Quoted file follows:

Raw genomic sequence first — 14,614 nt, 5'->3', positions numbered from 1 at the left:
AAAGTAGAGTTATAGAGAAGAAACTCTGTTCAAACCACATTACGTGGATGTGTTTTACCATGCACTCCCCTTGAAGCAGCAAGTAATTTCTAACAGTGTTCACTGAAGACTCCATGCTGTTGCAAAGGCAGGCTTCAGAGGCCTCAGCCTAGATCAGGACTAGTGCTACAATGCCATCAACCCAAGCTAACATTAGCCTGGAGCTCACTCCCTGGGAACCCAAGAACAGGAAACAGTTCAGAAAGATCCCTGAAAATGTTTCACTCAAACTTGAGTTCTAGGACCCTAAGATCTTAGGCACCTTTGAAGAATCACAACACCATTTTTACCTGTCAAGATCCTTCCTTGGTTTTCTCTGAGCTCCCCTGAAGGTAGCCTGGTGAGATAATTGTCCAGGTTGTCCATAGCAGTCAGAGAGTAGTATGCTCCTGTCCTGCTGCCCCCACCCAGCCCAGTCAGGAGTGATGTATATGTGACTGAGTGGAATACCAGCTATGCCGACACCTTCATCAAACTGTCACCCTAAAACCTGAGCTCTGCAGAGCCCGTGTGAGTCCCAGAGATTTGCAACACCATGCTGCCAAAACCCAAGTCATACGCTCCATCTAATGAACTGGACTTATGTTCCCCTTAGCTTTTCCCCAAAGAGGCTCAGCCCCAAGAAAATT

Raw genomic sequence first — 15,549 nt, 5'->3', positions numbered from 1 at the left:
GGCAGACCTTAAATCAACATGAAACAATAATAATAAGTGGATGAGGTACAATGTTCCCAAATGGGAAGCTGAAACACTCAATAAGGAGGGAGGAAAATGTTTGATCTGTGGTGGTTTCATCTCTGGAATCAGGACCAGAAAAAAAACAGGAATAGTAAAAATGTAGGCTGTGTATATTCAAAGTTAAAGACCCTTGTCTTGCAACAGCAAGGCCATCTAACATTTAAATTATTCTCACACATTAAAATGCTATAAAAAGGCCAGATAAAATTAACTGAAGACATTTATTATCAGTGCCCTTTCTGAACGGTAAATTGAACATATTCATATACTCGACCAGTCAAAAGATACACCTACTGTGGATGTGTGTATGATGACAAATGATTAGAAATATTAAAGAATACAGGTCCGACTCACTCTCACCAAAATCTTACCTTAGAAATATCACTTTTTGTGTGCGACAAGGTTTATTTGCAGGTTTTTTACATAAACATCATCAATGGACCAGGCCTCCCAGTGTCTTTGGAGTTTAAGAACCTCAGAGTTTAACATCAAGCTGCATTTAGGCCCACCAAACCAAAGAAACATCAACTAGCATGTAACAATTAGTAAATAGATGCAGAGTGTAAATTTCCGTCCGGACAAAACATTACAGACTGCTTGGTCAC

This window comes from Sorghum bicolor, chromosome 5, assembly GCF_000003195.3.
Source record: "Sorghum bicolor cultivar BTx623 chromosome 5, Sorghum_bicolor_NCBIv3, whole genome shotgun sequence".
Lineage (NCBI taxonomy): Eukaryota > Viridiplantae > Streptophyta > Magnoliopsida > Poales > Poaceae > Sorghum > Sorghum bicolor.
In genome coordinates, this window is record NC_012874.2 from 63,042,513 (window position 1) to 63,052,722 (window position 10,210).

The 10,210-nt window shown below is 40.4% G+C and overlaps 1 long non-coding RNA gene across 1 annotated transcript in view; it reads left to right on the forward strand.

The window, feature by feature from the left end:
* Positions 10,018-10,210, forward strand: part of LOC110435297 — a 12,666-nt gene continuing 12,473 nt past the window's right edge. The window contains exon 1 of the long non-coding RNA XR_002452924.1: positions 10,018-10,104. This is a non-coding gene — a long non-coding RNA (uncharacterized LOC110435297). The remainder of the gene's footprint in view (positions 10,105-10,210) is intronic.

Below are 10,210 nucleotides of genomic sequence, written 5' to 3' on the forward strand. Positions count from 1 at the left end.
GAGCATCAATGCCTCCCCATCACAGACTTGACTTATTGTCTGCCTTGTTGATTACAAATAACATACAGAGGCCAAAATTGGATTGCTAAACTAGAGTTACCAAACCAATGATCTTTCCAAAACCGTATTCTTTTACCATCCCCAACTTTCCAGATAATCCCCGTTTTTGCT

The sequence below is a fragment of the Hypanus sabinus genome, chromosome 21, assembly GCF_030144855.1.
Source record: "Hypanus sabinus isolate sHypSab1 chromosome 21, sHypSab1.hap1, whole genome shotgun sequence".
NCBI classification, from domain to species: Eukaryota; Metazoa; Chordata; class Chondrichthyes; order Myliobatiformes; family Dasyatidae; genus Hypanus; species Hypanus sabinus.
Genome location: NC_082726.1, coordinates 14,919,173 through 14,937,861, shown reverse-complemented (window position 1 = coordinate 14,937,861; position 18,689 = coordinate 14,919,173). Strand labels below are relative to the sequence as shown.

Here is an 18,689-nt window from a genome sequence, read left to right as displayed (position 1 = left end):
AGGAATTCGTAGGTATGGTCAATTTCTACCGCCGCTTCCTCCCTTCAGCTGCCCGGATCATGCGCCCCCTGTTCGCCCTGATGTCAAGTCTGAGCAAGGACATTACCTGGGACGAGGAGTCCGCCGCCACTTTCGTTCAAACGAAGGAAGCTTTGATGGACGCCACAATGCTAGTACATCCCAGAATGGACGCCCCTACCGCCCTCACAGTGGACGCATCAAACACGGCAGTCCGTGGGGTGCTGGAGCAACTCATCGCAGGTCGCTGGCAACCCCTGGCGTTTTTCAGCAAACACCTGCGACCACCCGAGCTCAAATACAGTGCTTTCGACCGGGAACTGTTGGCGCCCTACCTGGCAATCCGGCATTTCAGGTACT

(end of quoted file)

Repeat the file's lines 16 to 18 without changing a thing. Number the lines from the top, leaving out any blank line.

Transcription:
NCBI classification, from domain to species: Eukaryota; Metazoa; Chordata; class Chondrichthyes; order Myliobatiformes; family Dasyatidae; genus Hypanus; species Hypanus sabinus.
Genome location: NC_082726.1, coordinates 14,919,173 through 14,937,861, shown reverse-complemented (window position 1 = coordinate 14,937,861; position 18,689 = coordinate 14,919,173). Strand labels below are relative to the sequence as shown.

Here is an 18,689-nt window from a genome sequence, read left to right as displayed (position 1 = left end):